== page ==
We all enjoy get togethers with friends and family, especially when the weather is nicer. Celebrating large occasions conjures images of balloons, confetti and cute trinkets for guests - but what if you could make your parties engaging and great for the planet?
Here are our top tips for celebrating without all the plastic (that usually ends up straight in the bin) leftovers…
There are two types of balloons which are commonly used at parties, mylar and latex. Neither are particularly eco-friendly as both contribute to ocean pollution and can be harmful to marine life.
Mylar balloons are made of synthetic nylon with metallic coating and are fully non-biodegradable. These are the shiny foil looking balloons you receive at special occasions with writing on, or the number balloons for big number celebrations. The literal worst kind.
Many people think that latex balloons are made with natural rubber and are therefore biodegradable. This simply isn’t true. Although natural latex is biodegradable, the processed latex in balloons is covered in preservatives and plasticizers, causing it not to be 100% eco-friendly. It can take anywhere from six months to four years for a latex balloon to degrade, and even longer for a mylar balloon.
“This gives them plenty of time to harm our marine life before they finally break down. Deflated balloons are frequently ingested by animals, causing intestinal problems, and balloon ribbons are responsible for animal entanglement and strangulation.” - Yachts4Fun
So what can we exchange these for?
- Cloth or paper bunting
- Paper garlands/pompoms
- Wildflower Seed confetti
- Hire a neon light or light sign for the day so it can be reused over and over
Our best advice is to invest in pieces you love and will want to reuse over and over again. Pick biodegradable cotton/cloth or paper or wood.
Picking up party food is normally pizza, cakes, sugary goodies and quick freezer food while the alcohol chills in the fridge or you’ve got kids running riot!
Here are some ideas for snacks without the plastic waste…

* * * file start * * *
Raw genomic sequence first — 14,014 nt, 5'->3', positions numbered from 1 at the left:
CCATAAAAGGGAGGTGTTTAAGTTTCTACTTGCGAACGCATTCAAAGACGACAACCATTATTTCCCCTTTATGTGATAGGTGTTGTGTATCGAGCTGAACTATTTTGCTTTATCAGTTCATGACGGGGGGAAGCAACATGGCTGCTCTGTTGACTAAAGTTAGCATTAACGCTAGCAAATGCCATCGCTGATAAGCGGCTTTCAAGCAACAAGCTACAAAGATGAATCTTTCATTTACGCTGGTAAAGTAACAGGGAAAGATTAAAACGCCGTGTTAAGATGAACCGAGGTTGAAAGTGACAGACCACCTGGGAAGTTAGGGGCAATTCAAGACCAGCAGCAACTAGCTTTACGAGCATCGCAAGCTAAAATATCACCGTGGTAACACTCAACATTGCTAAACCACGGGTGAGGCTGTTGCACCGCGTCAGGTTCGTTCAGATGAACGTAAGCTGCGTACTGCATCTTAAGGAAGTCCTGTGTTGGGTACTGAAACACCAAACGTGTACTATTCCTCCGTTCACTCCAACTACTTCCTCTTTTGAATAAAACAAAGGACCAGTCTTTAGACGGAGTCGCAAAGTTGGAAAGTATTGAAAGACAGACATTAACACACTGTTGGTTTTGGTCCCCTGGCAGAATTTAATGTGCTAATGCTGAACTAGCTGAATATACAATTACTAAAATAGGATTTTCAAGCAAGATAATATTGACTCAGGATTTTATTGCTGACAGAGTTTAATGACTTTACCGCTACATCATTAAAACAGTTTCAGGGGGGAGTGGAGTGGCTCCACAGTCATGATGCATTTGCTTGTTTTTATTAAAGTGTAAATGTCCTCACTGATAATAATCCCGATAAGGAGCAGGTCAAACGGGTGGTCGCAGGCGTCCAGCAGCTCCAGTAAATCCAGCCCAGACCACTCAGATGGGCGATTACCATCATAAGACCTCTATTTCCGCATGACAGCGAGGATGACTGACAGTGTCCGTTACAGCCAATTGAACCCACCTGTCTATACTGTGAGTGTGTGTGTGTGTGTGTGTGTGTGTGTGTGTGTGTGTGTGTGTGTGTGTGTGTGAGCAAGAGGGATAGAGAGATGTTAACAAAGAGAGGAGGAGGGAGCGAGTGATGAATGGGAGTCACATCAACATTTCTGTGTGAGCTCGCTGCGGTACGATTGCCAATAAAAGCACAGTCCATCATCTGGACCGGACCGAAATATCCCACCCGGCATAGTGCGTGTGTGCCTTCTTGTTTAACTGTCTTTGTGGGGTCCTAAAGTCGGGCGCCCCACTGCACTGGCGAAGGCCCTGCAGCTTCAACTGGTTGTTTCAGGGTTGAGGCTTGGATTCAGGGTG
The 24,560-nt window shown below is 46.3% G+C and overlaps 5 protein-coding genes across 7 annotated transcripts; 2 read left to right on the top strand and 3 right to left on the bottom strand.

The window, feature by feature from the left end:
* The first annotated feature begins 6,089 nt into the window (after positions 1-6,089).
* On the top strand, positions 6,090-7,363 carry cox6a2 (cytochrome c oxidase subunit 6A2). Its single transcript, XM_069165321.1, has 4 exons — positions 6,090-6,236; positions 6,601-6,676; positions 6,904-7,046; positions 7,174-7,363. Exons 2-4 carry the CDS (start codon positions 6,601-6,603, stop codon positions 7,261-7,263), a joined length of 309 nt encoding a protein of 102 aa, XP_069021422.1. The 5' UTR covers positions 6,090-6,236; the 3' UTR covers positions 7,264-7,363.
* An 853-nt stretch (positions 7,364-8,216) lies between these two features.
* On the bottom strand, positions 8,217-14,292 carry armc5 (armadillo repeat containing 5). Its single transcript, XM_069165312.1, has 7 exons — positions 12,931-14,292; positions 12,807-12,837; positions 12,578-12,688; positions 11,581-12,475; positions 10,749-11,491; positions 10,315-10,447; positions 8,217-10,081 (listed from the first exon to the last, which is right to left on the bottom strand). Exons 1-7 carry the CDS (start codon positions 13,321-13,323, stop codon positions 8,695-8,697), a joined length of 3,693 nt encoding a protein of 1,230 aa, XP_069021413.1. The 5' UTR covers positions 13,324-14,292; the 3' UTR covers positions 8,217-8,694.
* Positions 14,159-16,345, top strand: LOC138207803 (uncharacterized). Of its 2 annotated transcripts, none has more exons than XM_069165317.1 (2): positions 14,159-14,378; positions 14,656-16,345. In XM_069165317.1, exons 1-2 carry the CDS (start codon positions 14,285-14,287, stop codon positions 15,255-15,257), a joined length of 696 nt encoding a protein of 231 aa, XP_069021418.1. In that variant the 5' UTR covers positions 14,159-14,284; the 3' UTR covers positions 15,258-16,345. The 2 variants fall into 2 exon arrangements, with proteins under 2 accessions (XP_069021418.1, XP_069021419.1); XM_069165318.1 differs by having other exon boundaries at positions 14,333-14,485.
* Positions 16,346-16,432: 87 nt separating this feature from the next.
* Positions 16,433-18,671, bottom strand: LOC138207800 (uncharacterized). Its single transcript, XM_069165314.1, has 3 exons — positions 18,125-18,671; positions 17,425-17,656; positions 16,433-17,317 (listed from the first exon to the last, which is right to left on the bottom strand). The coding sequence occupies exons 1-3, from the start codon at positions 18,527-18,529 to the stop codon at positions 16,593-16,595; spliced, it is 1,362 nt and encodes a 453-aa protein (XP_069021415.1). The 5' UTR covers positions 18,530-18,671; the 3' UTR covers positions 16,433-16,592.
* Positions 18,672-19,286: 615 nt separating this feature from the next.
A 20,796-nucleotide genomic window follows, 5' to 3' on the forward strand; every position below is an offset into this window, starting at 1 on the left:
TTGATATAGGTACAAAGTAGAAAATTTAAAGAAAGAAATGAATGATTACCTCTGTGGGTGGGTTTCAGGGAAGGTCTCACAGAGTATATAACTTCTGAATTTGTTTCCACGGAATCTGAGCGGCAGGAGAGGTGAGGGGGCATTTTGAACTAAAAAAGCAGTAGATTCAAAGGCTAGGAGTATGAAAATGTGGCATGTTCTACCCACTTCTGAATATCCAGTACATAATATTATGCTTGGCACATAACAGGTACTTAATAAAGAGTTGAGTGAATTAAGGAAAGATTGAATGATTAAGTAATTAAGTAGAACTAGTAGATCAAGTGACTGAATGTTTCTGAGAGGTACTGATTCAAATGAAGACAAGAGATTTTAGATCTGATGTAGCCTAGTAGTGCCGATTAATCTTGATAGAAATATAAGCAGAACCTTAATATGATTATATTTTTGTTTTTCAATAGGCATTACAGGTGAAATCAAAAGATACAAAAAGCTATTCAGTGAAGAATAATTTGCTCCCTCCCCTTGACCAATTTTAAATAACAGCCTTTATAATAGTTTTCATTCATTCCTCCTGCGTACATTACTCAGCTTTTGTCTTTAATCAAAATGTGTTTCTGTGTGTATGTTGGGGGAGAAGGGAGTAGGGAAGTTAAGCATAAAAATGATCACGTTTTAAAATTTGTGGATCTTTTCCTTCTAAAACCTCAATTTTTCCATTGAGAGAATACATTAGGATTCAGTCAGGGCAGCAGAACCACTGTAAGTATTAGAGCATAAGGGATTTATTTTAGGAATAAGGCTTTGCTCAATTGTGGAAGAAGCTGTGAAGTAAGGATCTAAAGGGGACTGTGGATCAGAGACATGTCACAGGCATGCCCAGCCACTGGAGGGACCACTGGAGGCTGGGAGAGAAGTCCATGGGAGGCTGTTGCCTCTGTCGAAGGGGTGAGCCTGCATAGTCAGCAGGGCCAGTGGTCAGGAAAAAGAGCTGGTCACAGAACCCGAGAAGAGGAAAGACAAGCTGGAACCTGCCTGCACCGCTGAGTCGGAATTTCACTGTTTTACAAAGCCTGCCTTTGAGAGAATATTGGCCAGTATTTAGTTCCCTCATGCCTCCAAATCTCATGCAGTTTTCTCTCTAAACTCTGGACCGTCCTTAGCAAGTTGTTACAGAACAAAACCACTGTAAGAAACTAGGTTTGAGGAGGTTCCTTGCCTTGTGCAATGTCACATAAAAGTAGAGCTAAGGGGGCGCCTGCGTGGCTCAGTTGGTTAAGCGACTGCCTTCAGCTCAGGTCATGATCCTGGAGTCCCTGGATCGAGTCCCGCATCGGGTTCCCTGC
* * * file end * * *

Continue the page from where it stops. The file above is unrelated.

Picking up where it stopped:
- Crisps: Two Farmers - these come in fully compostable packaging
- Dips in glass e.g. Tesco own salsa
- Potato salad - switch to Vegan mayo for a fully Vegan and plastic free version - why not grow your own chives for an extra kick of flavour?
- Meat - take your Tupperware to the butchers and ask for your meat to go!
- Vegan options in cardboard - i.e. Linda McCartney sausages
- Rolls - head to your local bakery rather than opting for store bought, plastic wrapped rolls
- Baked goods - support a small local business or microbakery for all your sweet treats
- Homemade ice lollies - these can easily be made using fruit juice or even alcohol!
- Popcorn from bulk store - we buy all our popping kernels at a bulk store then pop on the hob
- BBQ corn on the cob/veggie skewers - look for loose veg at your grocers or at your supermarket for veggie BBQ options
- Homemade hummus + veggie dippers - check out our fave homemade hummus recipe here
My childhood is riddled with memories of plastic party bags filled with plastic toys and other bits of single-use items. At the time they were the highlight of the party but now I can’t even remember what was in them or what happened to all those small plastic games.
That doesn’t mean party bags or favours should be avoided all together. Items such as...
- Seedball tins (adults or kids)
- Recycled paper pencils (adults or kids)
- Wooden or paper toys (kids)
- Eco crayon set (kids)
- Homemade playdough (kids)
- Small cork-stopped jar of bath salts (adults)
- Shampoo/Soap bar samples (adults)
- Plants/Succulent cuttings (kids and adults)
…all in paper bags, make a great sustainable alternative!
Now this is where we come into our element. We’ve had years of plastic-free and sustainable gift giving for friends and family of all ages so here we go…
- Wooden toys i.e. wooden animals, peg dolls, marble run
- Larger gifts such as tipis can be sourced/made out of material and bamboo
- Experiences such as tickets to attractions or swimming lessons
- Consumables always go down a storm for our friends: remember only corked wine is plastic free!
- Experiences such as days out or vouchers for something they’ll really enjoy
- Offering to pay for their subscriptions for a set amount of time, especially if they’re going through financial hardship
- Make a donation for a charity that is close to their heart
When in doubt, always ask. Parents or friends or family will most likely get more out of gifts that they really want and actually use.
Inspired? You can read more on plastic free partying from Plastic Free July here.